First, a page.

Journal of Petroleum Science and Engineering 55 (2007) 83 – 92 www.elsevier.com/locate/petrol
Analysis of wellbore instability in vertical, directional, and horizontal wells using field data M.A. Mohiuddin, K. Khan, A. Abdulraheem ⁎, A. Al-Majed, M.R. Awal Center for Petroleum and Minerals, Research Institute, King Fahd University of Petroleum and Minerals, P.O. Box # 755, Dhahran - 31261, Saudi Arabia Received 18 April 2005; accepted 26 April 2006
Abstract An old offshore field produced using vertical and directional wells is being redeveloped by drilling horizontal wells. The experience gained while drilling vertical and directional wells is not useful for drilling horizontal wells, as the failure rate is 1 in 3 holes. Quantification of drilling problems in sixty wells show that majority are tight holes. Stuck pipes and hole pack offs are also significant in number. The major loss of productivity is due to stuck pipes. A preliminary study of shale in sections where problems occur, show no chemical reactivity. Petrographic analysis confirmed the fissile and brittle nature of shale with presence of open, partially healed microfractures and partings. Rock mechanical simulation predicted the safe mud weight window for horizontal wells as 76–90 PCF, depending on azimuth. However, all the horizontal wells analyzed in this study were drilled using the same mud weight window. Therefore, field based parameters like initial mud weight used for drilling, mud weight increment and problems per well were used to analyze wellbore instability, identify different instability mechanisms and design safe mud weight window for drilling horizontal wells. These parameters were used first on the drilling data of vertical wells to develop the procedure for the analysis of wellbore instability and identify the mechanisms of instability. The developed procedure was then applied to the drilling data of directional wells to show the dependence of mud weight on the inclination and azimuth of the well. Finally, the procedure was applied to horizontal wells data along with the concept of critical washouts to infer the safe mud weight window as 77–80 PCF in East–West and 82–85 PCF in North–South directions. The safe mud weight window is validated on another set of drilling data showing 90% success rate. The analysis confirms the existence of anisotropy in horizontal stresses and is extremely useful in cases where there is significant variation in mechanical properties of different layers of reservoir rock. © 2006 Elsevier B.V. All rights reserved. Keywords: Wellbore instability; Drilling data analysis; Wellbore wall stabilization; Differential sticking; Mud invasion; Pore pressure penetration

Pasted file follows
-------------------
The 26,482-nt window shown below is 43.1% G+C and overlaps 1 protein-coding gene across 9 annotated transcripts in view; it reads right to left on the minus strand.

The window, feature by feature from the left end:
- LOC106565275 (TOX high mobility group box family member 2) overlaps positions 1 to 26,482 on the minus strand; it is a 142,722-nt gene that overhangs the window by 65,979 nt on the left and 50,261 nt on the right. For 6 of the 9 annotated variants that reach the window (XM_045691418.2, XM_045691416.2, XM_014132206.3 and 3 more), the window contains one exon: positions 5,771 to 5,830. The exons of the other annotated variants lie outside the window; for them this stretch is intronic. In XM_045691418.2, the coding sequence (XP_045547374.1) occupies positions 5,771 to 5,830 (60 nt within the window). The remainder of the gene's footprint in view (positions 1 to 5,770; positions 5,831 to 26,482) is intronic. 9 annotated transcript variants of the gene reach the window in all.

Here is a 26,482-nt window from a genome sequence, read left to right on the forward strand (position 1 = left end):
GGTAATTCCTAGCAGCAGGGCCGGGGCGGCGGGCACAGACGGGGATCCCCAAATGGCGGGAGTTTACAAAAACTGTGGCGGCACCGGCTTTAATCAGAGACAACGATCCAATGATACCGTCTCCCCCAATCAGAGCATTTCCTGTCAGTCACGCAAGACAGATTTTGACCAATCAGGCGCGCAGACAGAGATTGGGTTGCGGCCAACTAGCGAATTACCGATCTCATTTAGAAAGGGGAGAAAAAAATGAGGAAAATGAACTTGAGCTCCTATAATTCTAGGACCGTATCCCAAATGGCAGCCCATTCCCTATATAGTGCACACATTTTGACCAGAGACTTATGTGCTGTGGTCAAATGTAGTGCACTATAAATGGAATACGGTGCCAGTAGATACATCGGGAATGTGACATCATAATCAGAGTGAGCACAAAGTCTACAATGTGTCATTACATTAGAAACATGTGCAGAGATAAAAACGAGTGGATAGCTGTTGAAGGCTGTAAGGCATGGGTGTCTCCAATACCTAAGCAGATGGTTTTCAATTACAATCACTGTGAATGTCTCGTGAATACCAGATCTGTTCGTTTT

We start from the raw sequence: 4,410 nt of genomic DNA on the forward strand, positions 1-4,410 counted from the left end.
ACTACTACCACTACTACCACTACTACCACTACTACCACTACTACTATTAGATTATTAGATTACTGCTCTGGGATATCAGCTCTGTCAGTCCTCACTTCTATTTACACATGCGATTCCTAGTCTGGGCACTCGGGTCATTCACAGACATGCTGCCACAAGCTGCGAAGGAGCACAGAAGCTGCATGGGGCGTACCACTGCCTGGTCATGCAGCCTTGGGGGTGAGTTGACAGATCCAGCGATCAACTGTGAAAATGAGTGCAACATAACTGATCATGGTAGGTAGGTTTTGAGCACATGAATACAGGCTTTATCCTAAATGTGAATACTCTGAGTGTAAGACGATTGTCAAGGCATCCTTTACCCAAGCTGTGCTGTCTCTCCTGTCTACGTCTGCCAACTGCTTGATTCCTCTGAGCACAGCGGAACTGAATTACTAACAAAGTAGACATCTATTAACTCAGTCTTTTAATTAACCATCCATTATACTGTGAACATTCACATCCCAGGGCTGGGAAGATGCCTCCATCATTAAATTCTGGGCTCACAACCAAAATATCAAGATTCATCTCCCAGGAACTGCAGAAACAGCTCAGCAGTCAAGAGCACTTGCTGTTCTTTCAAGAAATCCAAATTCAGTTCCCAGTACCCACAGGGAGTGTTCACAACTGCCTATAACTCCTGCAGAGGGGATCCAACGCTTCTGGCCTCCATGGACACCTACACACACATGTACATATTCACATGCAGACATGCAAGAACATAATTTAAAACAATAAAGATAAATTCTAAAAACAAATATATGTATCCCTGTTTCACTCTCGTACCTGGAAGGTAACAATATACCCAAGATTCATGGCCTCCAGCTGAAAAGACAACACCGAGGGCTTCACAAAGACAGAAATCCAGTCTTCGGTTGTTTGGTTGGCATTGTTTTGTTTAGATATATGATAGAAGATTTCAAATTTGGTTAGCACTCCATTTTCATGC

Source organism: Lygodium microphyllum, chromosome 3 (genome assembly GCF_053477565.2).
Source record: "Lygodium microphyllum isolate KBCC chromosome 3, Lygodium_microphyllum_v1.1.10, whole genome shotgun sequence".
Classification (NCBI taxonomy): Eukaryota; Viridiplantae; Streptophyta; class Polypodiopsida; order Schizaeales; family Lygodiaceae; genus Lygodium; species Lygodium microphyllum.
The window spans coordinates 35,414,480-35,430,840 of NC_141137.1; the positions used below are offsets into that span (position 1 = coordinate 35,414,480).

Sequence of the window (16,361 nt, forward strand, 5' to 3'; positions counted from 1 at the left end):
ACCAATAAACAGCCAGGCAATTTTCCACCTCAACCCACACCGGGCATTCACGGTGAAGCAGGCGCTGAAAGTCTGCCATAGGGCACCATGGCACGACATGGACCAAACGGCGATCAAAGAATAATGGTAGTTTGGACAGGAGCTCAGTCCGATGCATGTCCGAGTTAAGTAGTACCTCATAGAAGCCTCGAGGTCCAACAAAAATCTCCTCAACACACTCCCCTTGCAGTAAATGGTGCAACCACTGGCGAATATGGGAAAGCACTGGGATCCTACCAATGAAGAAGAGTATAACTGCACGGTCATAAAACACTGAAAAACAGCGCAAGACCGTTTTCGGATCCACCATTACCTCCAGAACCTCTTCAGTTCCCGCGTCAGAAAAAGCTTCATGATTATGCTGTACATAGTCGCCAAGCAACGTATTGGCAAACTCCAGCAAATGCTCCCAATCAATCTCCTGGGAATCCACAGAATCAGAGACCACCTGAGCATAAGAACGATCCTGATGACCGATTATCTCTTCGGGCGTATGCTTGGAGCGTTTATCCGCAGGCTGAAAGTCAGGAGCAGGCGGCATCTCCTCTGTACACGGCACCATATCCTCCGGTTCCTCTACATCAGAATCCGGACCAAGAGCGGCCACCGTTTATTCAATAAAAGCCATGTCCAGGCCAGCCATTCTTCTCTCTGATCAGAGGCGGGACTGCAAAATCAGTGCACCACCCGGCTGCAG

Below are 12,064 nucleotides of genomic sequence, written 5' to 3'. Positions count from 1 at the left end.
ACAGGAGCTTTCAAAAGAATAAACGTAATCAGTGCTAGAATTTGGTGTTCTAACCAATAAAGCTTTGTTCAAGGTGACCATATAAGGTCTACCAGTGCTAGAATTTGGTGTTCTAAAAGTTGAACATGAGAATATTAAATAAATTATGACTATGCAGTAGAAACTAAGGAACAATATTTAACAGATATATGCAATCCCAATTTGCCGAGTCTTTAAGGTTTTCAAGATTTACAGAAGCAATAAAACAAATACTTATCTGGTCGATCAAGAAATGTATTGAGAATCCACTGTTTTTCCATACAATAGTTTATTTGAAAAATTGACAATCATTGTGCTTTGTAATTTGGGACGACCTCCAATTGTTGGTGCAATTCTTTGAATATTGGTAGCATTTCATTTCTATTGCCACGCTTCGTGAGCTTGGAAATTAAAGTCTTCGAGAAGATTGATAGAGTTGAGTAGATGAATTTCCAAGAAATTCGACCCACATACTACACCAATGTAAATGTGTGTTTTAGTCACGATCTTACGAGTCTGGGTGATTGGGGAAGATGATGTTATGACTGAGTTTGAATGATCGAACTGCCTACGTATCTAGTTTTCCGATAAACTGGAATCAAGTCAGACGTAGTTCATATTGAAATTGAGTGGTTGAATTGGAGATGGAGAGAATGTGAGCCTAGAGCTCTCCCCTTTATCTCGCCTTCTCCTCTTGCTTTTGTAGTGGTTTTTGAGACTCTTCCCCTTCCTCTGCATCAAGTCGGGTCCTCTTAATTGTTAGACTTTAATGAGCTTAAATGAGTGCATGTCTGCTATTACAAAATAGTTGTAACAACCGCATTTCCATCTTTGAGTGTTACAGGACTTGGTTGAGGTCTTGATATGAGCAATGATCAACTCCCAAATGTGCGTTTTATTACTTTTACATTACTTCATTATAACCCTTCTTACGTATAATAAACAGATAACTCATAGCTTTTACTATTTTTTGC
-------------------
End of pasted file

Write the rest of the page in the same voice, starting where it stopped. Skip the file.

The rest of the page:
1. Introduction Wellbore instability manifests itself in different ways like hole pack off, excessive reaming, overpull, torque ⁎ Corresponding author. E-mail addresses: email@example.com (M.A. Mohiuddin), firstname.lastname@example.org (A. Abdulraheem). 0920-4105/$ - see front matter © 2006 Elsevier B.V. All rights reserved. doi:10.1016/j.petrol.2006.04.021
and drag, sometimes leading to stuck pipe that may require plugging and side tracking. This requires additional time to drill a hole, driving up the cost of reservoir development significantly. In case of offshore fields, loss of hole is more critical due to a limited number of holes that can be drilled from a platform. Drilling an ingauge hole is an interplay of two factors: uncontrollable and controllable. Uncontrollable
M.A. Mohiuddin et al. / Journal of Petroleum Science and Engineering 55 (2007) 83–92
factors are the earth stresses (horizontal and vertical), pore pressure, rock strength and rock chemistry. Controllable factors include mud weight, wellbore azimuth and inclination. A proper drilling program optimizes the controllable factors with the knowledge of uncontrollable factors. The controllable factors are heavily dependent on rock mechanical behavior of rock. For example, it is...
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